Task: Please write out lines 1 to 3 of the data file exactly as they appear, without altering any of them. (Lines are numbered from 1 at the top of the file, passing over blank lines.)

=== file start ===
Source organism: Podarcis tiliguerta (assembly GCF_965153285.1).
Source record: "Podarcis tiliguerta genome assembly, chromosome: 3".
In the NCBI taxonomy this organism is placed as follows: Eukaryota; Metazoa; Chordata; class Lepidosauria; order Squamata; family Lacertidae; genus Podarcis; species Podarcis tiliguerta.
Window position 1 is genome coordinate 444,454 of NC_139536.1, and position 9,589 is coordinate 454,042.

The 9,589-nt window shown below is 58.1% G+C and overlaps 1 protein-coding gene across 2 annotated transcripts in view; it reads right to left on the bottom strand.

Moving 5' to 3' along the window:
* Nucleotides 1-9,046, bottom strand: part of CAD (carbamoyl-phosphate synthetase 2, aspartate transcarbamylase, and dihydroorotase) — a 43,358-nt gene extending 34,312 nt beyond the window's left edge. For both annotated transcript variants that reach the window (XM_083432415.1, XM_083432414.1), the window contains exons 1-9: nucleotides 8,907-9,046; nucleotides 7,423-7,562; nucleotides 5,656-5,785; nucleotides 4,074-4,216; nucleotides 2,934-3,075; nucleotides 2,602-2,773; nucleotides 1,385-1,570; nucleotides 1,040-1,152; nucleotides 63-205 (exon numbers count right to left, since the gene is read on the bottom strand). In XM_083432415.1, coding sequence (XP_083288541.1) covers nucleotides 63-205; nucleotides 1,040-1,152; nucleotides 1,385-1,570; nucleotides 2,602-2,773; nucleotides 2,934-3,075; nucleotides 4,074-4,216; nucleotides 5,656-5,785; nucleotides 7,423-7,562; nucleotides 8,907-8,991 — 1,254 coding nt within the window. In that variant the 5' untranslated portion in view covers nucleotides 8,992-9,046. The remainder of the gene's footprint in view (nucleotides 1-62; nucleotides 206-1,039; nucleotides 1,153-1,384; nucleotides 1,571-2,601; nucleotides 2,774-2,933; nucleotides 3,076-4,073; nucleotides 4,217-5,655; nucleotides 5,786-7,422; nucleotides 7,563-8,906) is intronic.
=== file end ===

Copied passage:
Source organism: Podarcis tiliguerta (assembly GCF_965153285.1).
Source record: "Podarcis tiliguerta genome assembly, chromosome: 3".
In the NCBI taxonomy this organism is placed as follows: Eukaryota; Metazoa; Chordata; class Lepidosauria; order Squamata; family Lacertidae; genus Podarcis; species Podarcis tiliguerta.